The United States declared that the visa ban imposed on Nigeria and other countries was a temporary measure, stating that the visa ban on Nigeria will be lifted if certain conditions are met.
The US ambassador to Nigeria, Mary Leonard, said that the visa ban on Nigeria could be resolved between the two countries if the Nigerian government meets certain conditions.
The US ambassador said that Nigeria needed to meet its information-sharing goals before the decision can then be reversed by the US government.
She said this during a visit to Minister of Labor and Employment, Senator Chris Ngige, in Abuja, on Tuesday.
The ambassador said the ban was based on US concerns about information sharing needs and not character definition.
Leonard said the student visa was not included in the ban though.
The ambassador said that the immigrant visa ban does not affect people who currently reside in the United States.
She also said that the ban does not cancel the status of those currently in the United States.
The US ambassador said: “I need to clarify one thing for you here, the immigrant visa ban on Nigeria does not affect people who currently reside in the United States.
“It does not cancel the status of who is currently in the United States.
“What Secretary Pompeu said was something that should be temporary.
“And these are issues with information sharing that are investigable, achievable and solvable. We look forward to Nigeria, in a very short time, reaching these information-sharing goals so that the decision can be reviewed”.
The US ambassador noted that Nigeria was blessed with the naivety of diversifying its economy, noting that the diligent investiture of many Nigerians at home and abroad.
According to her, these were ingredients that should be used to fight unemployment.
“I think in Nigeria you have an interesting story about the diversification and prosperity of your economy and the people.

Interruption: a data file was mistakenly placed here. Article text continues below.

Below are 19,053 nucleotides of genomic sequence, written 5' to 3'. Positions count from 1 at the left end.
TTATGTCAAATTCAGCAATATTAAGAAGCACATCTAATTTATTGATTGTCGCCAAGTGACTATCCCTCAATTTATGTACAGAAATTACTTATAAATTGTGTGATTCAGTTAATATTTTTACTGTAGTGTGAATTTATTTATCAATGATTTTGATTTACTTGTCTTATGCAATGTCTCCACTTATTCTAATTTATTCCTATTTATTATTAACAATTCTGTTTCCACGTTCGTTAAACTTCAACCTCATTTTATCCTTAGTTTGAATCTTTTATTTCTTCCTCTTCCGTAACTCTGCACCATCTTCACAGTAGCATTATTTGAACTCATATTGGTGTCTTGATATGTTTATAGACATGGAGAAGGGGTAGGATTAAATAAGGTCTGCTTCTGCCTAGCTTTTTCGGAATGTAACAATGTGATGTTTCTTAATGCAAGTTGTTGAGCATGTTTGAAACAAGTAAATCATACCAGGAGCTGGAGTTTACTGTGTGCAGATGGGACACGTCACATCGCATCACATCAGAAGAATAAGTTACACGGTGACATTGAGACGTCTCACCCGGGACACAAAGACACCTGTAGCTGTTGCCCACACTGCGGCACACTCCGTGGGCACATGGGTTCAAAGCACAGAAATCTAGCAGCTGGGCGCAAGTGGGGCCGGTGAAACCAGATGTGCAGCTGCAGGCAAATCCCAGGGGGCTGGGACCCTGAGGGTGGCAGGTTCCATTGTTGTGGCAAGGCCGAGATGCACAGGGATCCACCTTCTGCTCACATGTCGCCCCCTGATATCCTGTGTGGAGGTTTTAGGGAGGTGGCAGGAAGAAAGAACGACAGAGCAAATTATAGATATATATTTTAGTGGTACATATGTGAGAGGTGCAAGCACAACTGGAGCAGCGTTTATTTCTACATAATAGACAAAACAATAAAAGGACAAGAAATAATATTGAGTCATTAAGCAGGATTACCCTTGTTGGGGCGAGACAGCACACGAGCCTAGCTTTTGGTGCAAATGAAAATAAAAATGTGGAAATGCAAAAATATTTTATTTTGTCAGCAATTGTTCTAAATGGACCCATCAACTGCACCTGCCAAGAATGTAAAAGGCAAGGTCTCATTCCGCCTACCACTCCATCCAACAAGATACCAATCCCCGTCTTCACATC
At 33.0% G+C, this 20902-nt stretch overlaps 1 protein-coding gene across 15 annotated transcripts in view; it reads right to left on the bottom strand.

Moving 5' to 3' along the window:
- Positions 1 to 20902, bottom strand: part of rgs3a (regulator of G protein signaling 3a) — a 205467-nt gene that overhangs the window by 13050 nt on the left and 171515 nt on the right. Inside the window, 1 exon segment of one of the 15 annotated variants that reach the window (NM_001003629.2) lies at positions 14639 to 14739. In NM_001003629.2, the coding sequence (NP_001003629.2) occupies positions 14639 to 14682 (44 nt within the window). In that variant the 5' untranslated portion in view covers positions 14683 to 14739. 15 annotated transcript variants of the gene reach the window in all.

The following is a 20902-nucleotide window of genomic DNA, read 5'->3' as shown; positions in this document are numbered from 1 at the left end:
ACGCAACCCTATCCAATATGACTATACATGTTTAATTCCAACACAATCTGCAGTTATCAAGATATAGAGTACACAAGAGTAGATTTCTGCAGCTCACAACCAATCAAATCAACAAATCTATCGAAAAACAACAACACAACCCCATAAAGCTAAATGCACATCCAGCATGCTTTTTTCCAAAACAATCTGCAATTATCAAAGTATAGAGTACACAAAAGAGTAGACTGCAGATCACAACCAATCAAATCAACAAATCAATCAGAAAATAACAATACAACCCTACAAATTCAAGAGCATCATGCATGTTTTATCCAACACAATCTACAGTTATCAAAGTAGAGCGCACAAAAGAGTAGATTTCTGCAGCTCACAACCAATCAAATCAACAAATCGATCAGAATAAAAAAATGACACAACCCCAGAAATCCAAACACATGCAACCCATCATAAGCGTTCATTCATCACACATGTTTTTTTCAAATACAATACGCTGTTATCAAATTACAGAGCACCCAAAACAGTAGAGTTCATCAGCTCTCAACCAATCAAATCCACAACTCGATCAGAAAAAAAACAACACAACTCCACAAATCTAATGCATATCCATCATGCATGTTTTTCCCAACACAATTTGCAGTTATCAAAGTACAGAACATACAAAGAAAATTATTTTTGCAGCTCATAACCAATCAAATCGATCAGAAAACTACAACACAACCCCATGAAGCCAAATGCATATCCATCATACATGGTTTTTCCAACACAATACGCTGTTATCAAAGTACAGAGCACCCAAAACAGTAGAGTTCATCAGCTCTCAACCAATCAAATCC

“You know that Nigerians are so well known at home and abroad for their diligence.
“You know you heard about how much of the activity in the informal sector. So, I wonder how you think about capturing that entrepreneurial spirit and bringing it into the formal service sector and increasing employment,” she added.
Ngige said that Nigeria’s inclusion in the list of countries under the US travel ban came as a shock to the country.
The minister described the ban as unjustified because of the contribution of Nigerian professionals to the US economy.
The minister said: “Some of these Nigerians are doctors, engineers and people with a high level of proficiency in the oil and gas fields.
“They were all part of Nigerian residents in the USA and it was a gross shock when the US government banned Nigerians and put us on the list of those countries whose residence status was cancelled.”
Ngige urged the US ambassador to discuss the visa ban issue with her home government in order to reach an understanding and reverse it.
The minister told the U.S. ambassador that more than 70% of Nigerians living in the U.S. were highly qualified professionals who contributed billions of dollars annually to the US economy while sending equally impressive amounts to Nigeria.
He took the opportunity of the visit to seek US collaboration and assistance in the area of poverty eradication and child labour. He said that Nigeria would not require US money, but other forms of assistance.
“We called on the US Department of Labor to help and gave them a list of what we need.
“We are not asking for monetary assistance and we are not asking for American money, but we need technical and logistical assistance as vehicles so that the employees of the inspection division can perform their duties.
“We ask the United States to help us build schools in areas where child labour is endemic. You also help create clinics and run your own training programs in those locations,” added the minister.